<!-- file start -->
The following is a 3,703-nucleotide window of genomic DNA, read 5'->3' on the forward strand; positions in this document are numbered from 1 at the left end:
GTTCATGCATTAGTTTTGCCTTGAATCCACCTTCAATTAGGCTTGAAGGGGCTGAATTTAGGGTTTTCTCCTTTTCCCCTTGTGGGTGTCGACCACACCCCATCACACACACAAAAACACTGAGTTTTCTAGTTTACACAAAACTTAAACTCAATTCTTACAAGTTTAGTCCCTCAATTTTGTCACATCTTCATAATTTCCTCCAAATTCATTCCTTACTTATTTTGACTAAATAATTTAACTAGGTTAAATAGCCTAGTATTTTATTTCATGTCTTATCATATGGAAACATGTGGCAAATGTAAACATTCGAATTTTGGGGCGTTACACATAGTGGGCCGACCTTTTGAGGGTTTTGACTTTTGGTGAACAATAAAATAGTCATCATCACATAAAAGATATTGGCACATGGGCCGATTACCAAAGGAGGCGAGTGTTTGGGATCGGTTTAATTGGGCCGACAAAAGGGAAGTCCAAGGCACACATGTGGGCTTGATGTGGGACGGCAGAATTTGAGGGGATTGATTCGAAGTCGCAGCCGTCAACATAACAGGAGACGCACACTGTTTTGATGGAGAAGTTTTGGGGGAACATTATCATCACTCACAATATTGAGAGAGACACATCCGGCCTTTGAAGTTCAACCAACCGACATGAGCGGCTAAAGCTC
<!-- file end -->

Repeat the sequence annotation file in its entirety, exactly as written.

The following is a 3,703-nucleotide window of genomic DNA, read 5'->3' on the forward strand; positions in this document are numbered from 1 at the left end:
GTTCATGCATTAGTTTTGCCTTGAATCCACCTTCAATTAGGCTTGAAGGGGCTGAATTTAGGGTTTTCTCCTTTTCCCCTTGTGGGTGTCGACCACACCCCATCACACACACAAAAACACTGAGTTTTCTAGTTTACACAAAACTTAAACTCAATTCTTACAAGTTTAGTCCCTCAATTTTGTCACATCTTCATAATTTCCTCCAAATTCATTCCTTACTTATTTTGACTAAATAATTTAACTAGGTTAAATAGCCTAGTATTTTATTTCATGTCTTATCATATGGAAACATGTGGCAAATGTAAACATTCGAATTTTGGGGCGTTACACATAGTGGGCCGACCTTTTGAGGGTTTTGACTTTTGGTGAACAATAAAATAGTCATCATCACATAAAAGATATTGGCACATGGGCCGATTACCAAAGGAGGCGAGTGTTTGGGATCGGTTTAATTGGGCCGACAAAAGGGAAGTCCAAGGCACACATGTGGGCTTGATGTGGGACGGCAGAATTTGAGGGGATTGATTCGAAGTCGCAGCCGTCAACATAACAGGAGACGCACACTGTTTTGATGGAGAAGTTTTGGGGGAACATTATCATCACTCACAATATTGAGAGAGACACATCCGGCCTTTGAAGTTCAACCAACCGACATGAGCGGCTAAAGCTC